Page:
Today, Seth has spoken again–actually, he blogs daily it seems, so this is no surprise. But today, I’ve leaned in again, and I’m listening, and I’m pulling my credit card out. Without further ado, Seth Godin’s top reading list (so far) for 2012. Enjoy.

Lovers Give Diamonds. Dog Owners Give Harnesses.

My Boston Terrier, Winston, is zealous about his daily walks. Despite thousands of dollars on private training for this pup, he insists that strolls are for geriatric dogs and an Alpha like him needs to seize the path. He is an explorer, a canine Lewis and Clark. He is incapable of walking a straight line, and he pulls to lead the way, then stops abruptly to sniff some grass or inspect a tree. To get him back on track, I have to tug on the leash.

He is such a rambunctious, erratic walker, that it took a toll on my hands, and I ended up with something called “trigger thumb,” which basically meant my thumb squeaked when I bent it, and it throbbed considerably. I was able to fix the pain through the help of a doctor, but, the saga with Winston and his walks continued. My main concern was that he would break free of the harness.Thankfully, he never did, but the fear lingered.

He was running through harnesses every three months. They would stretch out and the rapid aging reminded me of the before-and-after photos of presidents at the end of their term.

I took Winston to my favorite dog store in Studio City, Maxwell Bark, and the sales lady, after taking one look at him, pointed me in the direction of some dog harnesses made by Puppia. I have not looked back since, except when I’m having to pull Winston on a walk. His Puppia harnesses, tough as they are, lasts about a year before I start feeling like it needs to be replaced.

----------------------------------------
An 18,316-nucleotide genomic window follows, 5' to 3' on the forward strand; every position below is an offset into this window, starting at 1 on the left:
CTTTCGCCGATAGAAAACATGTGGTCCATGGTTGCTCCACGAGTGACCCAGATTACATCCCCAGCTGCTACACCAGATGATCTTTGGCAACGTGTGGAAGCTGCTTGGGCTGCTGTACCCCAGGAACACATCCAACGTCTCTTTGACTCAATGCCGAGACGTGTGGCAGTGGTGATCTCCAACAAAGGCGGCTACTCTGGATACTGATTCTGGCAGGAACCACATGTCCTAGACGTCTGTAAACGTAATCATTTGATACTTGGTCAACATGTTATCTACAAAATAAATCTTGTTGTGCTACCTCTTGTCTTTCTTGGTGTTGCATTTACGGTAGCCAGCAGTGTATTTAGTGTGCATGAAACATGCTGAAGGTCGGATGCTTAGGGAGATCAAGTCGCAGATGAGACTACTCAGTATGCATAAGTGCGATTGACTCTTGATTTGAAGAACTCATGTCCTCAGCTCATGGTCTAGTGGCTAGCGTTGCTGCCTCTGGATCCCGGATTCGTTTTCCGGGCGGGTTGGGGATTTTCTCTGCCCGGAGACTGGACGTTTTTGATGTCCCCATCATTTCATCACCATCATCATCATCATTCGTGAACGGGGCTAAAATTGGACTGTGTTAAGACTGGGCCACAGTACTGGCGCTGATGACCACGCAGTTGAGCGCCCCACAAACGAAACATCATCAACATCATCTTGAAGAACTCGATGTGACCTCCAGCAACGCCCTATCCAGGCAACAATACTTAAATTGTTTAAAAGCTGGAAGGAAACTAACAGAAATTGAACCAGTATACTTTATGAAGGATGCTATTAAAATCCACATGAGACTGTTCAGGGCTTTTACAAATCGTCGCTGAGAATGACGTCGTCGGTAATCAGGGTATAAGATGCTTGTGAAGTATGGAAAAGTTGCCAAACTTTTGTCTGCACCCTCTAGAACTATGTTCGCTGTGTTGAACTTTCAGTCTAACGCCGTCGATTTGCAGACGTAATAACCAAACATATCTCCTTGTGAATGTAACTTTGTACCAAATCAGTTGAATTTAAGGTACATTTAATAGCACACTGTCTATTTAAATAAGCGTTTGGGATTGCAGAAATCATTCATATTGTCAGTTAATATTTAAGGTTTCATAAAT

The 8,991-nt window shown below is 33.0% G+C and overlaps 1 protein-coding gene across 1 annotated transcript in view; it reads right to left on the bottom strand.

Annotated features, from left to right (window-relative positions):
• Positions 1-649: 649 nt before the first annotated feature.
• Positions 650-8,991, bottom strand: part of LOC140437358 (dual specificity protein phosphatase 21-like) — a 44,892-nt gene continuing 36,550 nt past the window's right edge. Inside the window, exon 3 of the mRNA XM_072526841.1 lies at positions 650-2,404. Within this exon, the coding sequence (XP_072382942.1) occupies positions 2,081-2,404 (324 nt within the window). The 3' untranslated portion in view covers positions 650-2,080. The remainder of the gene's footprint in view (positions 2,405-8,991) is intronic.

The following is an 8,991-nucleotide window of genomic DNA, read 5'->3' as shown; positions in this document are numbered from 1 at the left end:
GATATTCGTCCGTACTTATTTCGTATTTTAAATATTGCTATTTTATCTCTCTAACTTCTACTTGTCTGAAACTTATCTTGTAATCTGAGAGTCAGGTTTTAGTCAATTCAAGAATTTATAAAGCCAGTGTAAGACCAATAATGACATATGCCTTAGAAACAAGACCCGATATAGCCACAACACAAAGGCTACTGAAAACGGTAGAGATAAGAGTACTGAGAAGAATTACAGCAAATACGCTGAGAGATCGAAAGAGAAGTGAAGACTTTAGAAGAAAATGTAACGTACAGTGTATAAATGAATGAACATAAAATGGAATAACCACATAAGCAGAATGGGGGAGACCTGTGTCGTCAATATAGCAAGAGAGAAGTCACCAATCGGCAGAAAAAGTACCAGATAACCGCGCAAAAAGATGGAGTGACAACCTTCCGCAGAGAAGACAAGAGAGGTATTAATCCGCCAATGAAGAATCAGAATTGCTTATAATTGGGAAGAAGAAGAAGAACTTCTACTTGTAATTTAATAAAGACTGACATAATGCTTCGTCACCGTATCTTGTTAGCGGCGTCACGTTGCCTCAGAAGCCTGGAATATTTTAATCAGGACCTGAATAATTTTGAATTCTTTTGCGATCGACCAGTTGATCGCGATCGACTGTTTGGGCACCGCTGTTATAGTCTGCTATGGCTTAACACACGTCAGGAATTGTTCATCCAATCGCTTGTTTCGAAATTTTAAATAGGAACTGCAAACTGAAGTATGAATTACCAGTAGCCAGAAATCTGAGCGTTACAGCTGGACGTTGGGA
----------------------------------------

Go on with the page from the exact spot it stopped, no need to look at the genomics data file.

Being a fan of Puppia, I Liked their Facebook Page, and as I scrolled down the wall, I realized something: I have never seen such passionate brand advocates on any Page. I am the primary social media person for my company, and I wish I had the raving lunatics they have.

So what is the lesson learned here? If your product solves a problem, people will love you. Sure, but why does this page have fans taking the time to upload shots of their dog, wearing Puppia clothing and harnesses, and saying things like, “I will NEVER use another brand”?

I think its the combination of solving a problem and love. Dog owners love their dogs, some of them as deeply as others love a child. I haven’t investigated any children product sites, but I wonder if there is a great brand, that solves a problem for moms and has them raving?

Being in the jewelry industry, I think of jewelers, and how many of them desire that level of brand advocate that Puppia has. You would think that a diamond ring would engender the same kind of ardent appreciation, and it comes close, but not quite. Diamonds represent love. A dog harness represents keeping a loved one safe. Maybe it’s not a stretch to say that a harness is a dog owner’s version of a diamond. It’s what we give our dogs to show love. Puppia has pulled off the ultimate sales and marketing trick and built a better mouse trap.

This reinforces a lesson taught in any Marketing 101 class, but is often overlooked: The very best marketing concepts fail when the product doesn’t live up to the hype. Let’s face it, without a great product, you’ve got one out-of-control dog with a weak harness.